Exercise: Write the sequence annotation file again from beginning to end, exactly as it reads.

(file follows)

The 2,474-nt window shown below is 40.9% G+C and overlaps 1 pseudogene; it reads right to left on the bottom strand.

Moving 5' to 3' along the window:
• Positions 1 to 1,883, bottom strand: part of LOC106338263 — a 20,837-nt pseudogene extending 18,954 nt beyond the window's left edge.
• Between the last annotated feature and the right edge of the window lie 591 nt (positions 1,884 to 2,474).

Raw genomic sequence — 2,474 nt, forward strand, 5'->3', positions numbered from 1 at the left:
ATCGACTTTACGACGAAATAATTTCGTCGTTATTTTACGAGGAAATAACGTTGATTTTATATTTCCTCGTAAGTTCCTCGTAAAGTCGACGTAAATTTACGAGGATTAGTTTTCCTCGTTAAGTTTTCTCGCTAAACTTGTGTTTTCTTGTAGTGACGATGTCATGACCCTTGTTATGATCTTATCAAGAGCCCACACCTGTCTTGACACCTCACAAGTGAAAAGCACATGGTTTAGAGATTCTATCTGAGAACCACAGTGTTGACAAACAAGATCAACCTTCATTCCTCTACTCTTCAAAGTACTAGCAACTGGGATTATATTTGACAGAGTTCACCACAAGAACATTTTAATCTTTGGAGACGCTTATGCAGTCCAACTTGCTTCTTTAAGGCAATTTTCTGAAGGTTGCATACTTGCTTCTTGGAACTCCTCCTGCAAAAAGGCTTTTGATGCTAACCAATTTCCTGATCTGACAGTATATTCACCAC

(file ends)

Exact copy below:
The 2,474-nt window shown below is 40.9% G+C and overlaps 1 pseudogene; it reads right to left on the bottom strand.

Moving 5' to 3' along the window:
• Positions 1 to 1,883, bottom strand: part of LOC106338263 — a 20,837-nt pseudogene extending 18,954 nt beyond the window's left edge.
• Between the last annotated feature and the right edge of the window lie 591 nt (positions 1,884 to 2,474).

Raw genomic sequence — 2,474 nt, forward strand, 5'->3', positions numbered from 1 at the left:
ATCGACTTTACGACGAAATAATTTCGTCGTTATTTTACGAGGAAATAACGTTGATTTTATATTTCCTCGTAAGTTCCTCGTAAAGTCGACGTAAATTTACGAGGATTAGTTTTCCTCGTTAAGTTTTCTCGCTAAACTTGTGTTTTCTTGTAGTGACGATGTCATGACCCTTGTTATGATCTTATCAAGAGCCCACACCTGTCTTGACACCTCACAAGTGAAAAGCACATGGTTTAGAGATTCTATCTGAGAACCACAGTGTTGACAAACAAGATCAACCTTCATTCCTCTACTCTTCAAAGTACTAGCAACTGGGATTATATTTGACAGAGTTCACCACAAGAACATTTTAATCTTTGGAGACGCTTATGCAGTCCAACTTGCTTCTTTAAGGCAATTTTCTGAAGGTTGCATACTTGCTTCTTGGAACTCCTCCTGCAAAAAGGCTTTTGATGCTAACCAATTTCCTGATCTGACAGTATATTCACCAC